My friend and colleague, Susan Lawrence, is writing a three part series on Disicpline in her column, Encouraging WORD for Leaders Insider magazine. In the November issues, she discussed the importance of Flexbility. (October was Weight Training and December will be on Endurance, so be sure to subscribe. http://assets.group.com/email/cvc/assets/20111101_inspired.pdf)
Susan’s articles always get me food for thought and with the way my brain is wired, my thoughts tend to veer off the beaten path and sometimes on little rabbit trails… like today.
I always considered myself very flexible, physically. I prided myself in my ability to not only touch my toes, but place my palms on the ground. When warmed up, I could put my foot behind my head. It was as if I were gifted in the flexibility department.
That’s good, right? At least, that’s what I thought, until an insightful personal trainer set me straight.
All my adult life, I suffered with knee and hip pain. Running for long distances was murder and simple lunges caused the tendons in my knees to lock up. Needless to say, I learned to avoid both. When the pain became acute, I’d end up in physical therapy told I needed to strengthen my quads and take Tylenol or Aleve. The real downer was they’d tell me women with long legs usually have these issues. (And I thought having long legs was a good thing! Boy, was I wrong!)
Back to the personal trainer… One afternoon during a regular workout of wincing through my leg exercises, my trainer, who was always trying to find an exercise I COULD accomplish without pain, put me on a machine to isolate my hamstrings and totally avoid stressing my knees. We immediately discovered that I had zero strength in my hamstrings. Seriously, even at the lowest weigh I was struggling to complete even a few repetitions.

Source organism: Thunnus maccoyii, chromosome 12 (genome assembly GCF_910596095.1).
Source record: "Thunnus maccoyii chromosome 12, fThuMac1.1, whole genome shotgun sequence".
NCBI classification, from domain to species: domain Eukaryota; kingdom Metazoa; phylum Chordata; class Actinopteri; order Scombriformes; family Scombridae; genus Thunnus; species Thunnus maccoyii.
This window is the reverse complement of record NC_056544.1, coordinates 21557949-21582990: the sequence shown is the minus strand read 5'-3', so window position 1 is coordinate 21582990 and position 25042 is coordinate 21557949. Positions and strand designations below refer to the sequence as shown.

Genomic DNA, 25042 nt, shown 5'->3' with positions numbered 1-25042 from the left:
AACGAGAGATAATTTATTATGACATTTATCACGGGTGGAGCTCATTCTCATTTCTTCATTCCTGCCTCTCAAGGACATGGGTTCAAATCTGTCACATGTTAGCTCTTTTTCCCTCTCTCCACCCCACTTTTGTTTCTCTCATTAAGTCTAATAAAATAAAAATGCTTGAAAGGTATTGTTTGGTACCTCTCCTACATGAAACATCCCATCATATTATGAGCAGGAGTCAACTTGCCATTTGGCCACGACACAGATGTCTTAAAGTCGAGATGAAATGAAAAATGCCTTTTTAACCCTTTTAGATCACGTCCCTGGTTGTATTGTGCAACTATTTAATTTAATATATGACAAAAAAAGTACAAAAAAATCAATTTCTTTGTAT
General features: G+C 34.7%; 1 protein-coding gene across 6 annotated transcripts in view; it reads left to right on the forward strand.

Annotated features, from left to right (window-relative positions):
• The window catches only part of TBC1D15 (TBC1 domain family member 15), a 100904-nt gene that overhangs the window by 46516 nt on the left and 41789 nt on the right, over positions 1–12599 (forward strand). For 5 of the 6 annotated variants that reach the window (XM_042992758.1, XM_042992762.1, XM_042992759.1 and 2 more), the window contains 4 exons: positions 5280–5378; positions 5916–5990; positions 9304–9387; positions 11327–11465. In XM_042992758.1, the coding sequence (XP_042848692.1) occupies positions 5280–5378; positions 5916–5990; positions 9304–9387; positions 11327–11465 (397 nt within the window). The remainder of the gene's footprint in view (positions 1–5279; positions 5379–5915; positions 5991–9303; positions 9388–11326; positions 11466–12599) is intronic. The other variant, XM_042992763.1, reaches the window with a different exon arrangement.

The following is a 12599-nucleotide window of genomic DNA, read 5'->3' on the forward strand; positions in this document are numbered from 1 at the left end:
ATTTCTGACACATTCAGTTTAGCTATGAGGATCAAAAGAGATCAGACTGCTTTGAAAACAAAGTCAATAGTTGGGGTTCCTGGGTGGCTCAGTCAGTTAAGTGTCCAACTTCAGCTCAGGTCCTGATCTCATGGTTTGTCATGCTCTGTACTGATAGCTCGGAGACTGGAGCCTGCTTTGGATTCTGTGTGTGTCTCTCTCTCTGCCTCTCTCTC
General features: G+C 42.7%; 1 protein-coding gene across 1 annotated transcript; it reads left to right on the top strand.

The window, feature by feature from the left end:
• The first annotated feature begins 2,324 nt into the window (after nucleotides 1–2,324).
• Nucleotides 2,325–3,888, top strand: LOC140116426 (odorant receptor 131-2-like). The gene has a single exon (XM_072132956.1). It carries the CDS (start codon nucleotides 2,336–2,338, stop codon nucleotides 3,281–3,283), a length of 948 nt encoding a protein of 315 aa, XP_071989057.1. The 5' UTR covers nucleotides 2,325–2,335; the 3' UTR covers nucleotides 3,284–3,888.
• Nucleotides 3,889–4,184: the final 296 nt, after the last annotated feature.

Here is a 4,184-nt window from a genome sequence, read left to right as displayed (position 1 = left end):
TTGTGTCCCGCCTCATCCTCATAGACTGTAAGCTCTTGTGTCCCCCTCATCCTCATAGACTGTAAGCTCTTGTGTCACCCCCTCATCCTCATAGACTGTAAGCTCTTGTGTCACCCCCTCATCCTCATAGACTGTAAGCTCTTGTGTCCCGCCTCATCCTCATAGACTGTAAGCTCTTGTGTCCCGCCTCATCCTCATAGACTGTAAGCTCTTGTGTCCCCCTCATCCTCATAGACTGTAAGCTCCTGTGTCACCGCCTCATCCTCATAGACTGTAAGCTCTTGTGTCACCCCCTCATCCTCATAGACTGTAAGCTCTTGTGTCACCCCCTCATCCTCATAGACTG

While I was feeling pretty defeated, my trainer was having a revelation. He told me that my hip pain and knee pain was probably because of an imbalance of strength in my leg muscles. My quads were much stronger than my puny hamstrings and were pulling my legs out of balance resulting in the constant pain.
For the next six months, we concentrated on stretching my quads and strengthening my hamstrings to create muscular balance. As the back of my legs became stronger the pain in my hips and knees virtually disappeared.
But guess what else changed. No longer could I place my palms on the floor OR put my leg behind my head. That extraordinary flexibility I thought was my gift was really a result of that painful imbalance which was causing real physical limitations and constant pain. Yep, I am not super flexible anymore, BUT I CAN do lunges, leg lifts and run (if I even decide I WANT to) with very little pain. I’m growing stronger every week. I am a changed woman!
In reading Susan’s article, then thinking myself down this rabbit hole, I began to see parallels in my physical story and my ministry story.
How many times have I been too flexible in ministry creating imbalance, pain and limitations? I’m thinking of the time I wasted letting one individual hold an entire program back. Where I thought I was being flexible and patient, I was really prolonging the pain and limping through with an outdated ministry plan.
Do I let my strengths in some areas blind me to weakness in another? Does my strength as a trainer and encourager actually limit my ability to be discerning enough to see limiting weaknesses in my own leadership styles and the leadership styles of others? I know that I sometimes accentuate the positive TOO much and thereby allow myself to ignore the problems that truly need addressing.
Hey, this little rabbit trail is actually leading somewhere….
Just think how much stronger I could be for the kingdom, if I address, and correct, the weakness and imbalance in my own ministry life? I may end up a tad less flexible, but with God’s help and direction, the journey will be much less painful.